Groupthink – Are you a herder or a swarmer?

Dec. 21, 2015

The Challenger space shuttle disaster, the Bay of Pigs invasion, and the collapse of Swissair, have all been attributed to the phenomenon of Groupthink.

Challenger Disaster

Challenger Disaster

These are high profile examples of groups of people not recognising the true situation they were in and making decisions that seem obviously terrible with the benefit of hindsight.

Groupthink is a psychological phenomenon that occurs within a group of people, in which the desire for harmony or conformity in the group results in irrational decision-making. The term was coined by social psychologist Irving Janis in 1972 and is said to lead to a deterioration of “mental efficiency, reality testing, and moral judgment.

Groups affected by groupthink ignore alternatives and tend to take irrational actions that dehumanise other groups. A group is said to be especially vulnerable to groupthink when its members are similar in background, when the group is removed from outside opinions, and when there are no clear rules for decision-making.

While we may not all be making decisions that can lead to failures at the level of the famous examples above, the principle of groupthink is the same regardless of the decision being made. When I talk to people about their workplace, they often talk about teams at all levels of management suffering from the same problem.

You can liken groupthink to herding behaviour, where people aren’t thinking – the development of a culture where they just accept what they are told without question.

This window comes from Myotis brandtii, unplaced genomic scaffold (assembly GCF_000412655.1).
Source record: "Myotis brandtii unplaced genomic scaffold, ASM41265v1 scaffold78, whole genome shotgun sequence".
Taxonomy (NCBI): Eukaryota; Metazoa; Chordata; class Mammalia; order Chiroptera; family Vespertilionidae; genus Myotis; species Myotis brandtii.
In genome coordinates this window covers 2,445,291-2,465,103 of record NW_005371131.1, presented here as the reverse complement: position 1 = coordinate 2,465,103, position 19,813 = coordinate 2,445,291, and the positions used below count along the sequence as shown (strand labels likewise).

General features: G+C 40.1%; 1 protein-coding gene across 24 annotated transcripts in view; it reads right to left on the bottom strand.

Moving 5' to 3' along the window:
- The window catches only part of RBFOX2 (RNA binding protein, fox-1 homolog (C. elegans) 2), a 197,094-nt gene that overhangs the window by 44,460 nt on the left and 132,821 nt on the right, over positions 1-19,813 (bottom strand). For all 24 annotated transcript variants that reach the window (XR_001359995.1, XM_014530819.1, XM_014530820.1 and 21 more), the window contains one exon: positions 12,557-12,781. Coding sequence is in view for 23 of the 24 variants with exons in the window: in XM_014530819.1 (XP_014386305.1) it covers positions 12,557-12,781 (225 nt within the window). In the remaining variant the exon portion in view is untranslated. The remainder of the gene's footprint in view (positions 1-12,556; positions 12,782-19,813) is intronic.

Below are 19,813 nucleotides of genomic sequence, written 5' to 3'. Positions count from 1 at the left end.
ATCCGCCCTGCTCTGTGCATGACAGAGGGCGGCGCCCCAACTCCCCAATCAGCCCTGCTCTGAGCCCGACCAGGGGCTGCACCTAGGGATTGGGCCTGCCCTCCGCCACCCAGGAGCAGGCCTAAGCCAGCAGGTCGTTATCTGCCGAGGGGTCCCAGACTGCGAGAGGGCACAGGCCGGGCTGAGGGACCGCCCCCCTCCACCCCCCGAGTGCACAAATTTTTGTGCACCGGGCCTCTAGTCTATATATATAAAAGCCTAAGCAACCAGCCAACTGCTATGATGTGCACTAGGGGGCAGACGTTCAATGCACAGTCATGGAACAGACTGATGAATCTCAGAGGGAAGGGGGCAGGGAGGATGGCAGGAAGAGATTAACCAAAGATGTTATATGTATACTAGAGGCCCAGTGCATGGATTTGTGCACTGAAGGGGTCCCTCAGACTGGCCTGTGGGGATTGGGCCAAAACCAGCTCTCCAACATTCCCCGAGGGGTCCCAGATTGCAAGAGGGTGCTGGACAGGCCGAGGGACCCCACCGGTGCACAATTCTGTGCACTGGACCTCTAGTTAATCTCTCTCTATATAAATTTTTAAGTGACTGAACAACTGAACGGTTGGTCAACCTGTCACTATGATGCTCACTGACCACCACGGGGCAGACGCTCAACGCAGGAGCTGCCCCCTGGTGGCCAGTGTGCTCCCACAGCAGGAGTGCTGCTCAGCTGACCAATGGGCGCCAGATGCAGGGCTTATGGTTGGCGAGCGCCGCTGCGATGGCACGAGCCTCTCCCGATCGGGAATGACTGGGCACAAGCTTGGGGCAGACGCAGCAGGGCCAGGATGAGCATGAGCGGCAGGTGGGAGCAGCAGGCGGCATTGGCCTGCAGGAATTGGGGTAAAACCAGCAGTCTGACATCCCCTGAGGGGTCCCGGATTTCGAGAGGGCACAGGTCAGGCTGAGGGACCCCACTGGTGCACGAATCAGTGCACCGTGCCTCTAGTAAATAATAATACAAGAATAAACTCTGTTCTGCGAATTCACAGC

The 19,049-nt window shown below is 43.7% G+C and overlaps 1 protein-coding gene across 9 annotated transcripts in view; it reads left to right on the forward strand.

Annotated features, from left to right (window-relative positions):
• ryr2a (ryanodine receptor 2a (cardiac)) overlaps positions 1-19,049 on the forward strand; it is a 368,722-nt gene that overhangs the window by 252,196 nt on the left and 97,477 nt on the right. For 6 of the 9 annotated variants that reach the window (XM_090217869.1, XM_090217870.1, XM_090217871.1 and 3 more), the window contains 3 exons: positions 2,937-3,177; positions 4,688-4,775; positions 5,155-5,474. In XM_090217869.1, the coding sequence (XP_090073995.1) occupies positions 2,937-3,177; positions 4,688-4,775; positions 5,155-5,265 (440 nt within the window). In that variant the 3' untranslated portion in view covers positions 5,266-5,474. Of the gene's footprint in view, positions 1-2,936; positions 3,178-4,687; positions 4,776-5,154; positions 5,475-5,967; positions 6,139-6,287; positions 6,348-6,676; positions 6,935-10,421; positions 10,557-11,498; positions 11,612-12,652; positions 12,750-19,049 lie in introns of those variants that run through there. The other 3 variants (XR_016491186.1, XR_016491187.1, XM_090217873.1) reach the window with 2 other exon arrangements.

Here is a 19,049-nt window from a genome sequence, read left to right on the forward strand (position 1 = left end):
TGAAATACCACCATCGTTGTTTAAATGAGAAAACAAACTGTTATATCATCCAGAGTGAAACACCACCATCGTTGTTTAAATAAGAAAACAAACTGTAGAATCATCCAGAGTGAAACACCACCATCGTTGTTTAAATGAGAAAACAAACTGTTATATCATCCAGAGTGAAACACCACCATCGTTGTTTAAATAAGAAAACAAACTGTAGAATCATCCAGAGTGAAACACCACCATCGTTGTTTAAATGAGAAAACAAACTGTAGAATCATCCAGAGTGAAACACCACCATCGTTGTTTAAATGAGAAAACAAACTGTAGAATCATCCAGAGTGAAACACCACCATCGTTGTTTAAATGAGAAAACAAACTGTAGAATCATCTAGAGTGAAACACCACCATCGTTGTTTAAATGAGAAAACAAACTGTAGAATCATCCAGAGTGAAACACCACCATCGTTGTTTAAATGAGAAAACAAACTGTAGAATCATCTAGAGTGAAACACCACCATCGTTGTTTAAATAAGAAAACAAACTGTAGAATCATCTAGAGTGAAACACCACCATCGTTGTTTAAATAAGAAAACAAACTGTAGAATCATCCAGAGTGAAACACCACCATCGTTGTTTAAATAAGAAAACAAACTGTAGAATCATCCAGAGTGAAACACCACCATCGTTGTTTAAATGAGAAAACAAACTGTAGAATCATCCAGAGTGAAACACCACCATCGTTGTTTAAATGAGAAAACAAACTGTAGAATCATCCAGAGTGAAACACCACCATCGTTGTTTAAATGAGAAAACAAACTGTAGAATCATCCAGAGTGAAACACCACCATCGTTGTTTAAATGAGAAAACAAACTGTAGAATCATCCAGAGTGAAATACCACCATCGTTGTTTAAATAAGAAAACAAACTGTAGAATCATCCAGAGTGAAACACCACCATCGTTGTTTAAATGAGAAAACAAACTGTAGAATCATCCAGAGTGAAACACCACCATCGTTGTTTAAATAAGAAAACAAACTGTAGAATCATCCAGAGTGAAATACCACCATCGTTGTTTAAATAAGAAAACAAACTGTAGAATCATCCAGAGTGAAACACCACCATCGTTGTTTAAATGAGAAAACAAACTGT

General George S. Patton

General George S. Patton

If teams do not have processes in place to analyse and fully explore problems, ideas, questions and options, the likelihood is that their default mechanism for making decisions will be unstructured meetings, incurring issues like groupthink and bias.

Meetings can unfortunately be easily biased by individuals, who through strength of personality can dominate proceedings and impose their ideas on the rest of the group, a situation that I’m sure a lot of people are familiar with. This is why meetings and decision-making processes need some carefully designed structure to them, to remove bias, groupthink, and to increase efficiency.

Enswarm software is designed to remove bias when analysing a question or deciding on the correct course of action. We have included a level of anonymity that ensures no-one can be influenced one way or another during the decision-making process. This allows everyone to present their true feelings towards the issue at hand.



Our platform offers simple interfaces to ensure that everyone can use the software and get heard. We have developed simple “handrail” processes, that add the following:

  • Individual motivation to achieve group success – If everyone has the chance to get heard within the group and beyond, there is a greater desire to succeed as a group.
  • Group intelligence principles to make decisions – Based less upon emotional reactions and more upon knowledge and understanding, group intelligence principles remove groupthink from the decision-making process.
  • Increased diversity to problem solving – When everyone in the group gets heard and their point of view matters, you will discover a far greater scope of opinions.
  • Elements of anonymity in specific situations to remove biases – Another element of groupthink, individuals can be intimidated in a group situation, and afraid to voice their opinion. We have carefully built in elements of anonymity to remove this problem.

These processes are inspired by swarms of honey bees and their desire to succeed as a collective, hence our name.

We have done the hard work to help your teams improve and no matter your place within a team our platform can work for you. As a leader, with the last word on decisions, you remain in control, but at the same time receive the best input from your team. And as a team member you are offered the opportunity to get yourself heard in the collective.

So next time you experience groupthink within your organisation, replace that herding behaviour with swarming and witness the incredible effect it can have on your decision-making, efficiency, and productivity.